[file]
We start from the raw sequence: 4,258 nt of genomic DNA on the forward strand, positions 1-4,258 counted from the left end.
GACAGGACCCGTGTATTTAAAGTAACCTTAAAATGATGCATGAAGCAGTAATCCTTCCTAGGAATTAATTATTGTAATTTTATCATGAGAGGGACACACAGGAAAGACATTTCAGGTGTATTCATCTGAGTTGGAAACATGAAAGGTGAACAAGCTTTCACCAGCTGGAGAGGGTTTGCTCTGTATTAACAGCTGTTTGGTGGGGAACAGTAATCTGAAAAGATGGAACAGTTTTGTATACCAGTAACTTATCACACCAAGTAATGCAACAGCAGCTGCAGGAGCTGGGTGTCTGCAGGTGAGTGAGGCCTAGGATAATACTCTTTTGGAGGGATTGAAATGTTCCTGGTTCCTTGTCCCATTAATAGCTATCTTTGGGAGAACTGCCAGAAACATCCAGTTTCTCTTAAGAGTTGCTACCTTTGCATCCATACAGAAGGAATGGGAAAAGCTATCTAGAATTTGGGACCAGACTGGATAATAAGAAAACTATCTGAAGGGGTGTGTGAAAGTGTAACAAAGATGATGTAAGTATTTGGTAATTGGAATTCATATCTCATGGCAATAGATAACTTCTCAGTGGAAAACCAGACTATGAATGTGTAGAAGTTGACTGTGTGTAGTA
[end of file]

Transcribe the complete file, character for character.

We start from the raw sequence: 4,258 nt of genomic DNA on the forward strand, positions 1-4,258 counted from the left end.
GACAGGACCCGTGTATTTAAAGTAACCTTAAAATGATGCATGAAGCAGTAATCCTTCCTAGGAATTAATTATTGTAATTTTATCATGAGAGGGACACACAGGAAAGACATTTCAGGTGTATTCATCTGAGTTGGAAACATGAAAGGTGAACAAGCTTTCACCAGCTGGAGAGGGTTTGCTCTGTATTAACAGCTGTTTGGTGGGGAACAGTAATCTGAAAAGATGGAACAGTTTTGTATACCAGTAACTTATCACACCAAGTAATGCAACAGCAGCTGCAGGAGCTGGGTGTCTGCAGGTGAGTGAGGCCTAGGATAATACTCTTTTGGAGGGATTGAAATGTTCCTGGTTCCTTGTCCCATTAATAGCTATCTTTGGGAGAACTGCCAGAAACATCCAGTTTCTCTTAAGAGTTGCTACCTTTGCATCCATACAGAAGGAATGGGAAAAGCTATCTAGAATTTGGGACCAGACTGGATAATAAGAAAACTATCTGAAGGGGTGTGTGAAAGTGTAACAAAGATGATGTAAGTATTTGGTAATTGGAATTCATATCTCATGGCAATAGATAACTTCTCAGTGGAAAACCAGACTATGAATGTGTAGAAGTTGACTGTGTGTAGTA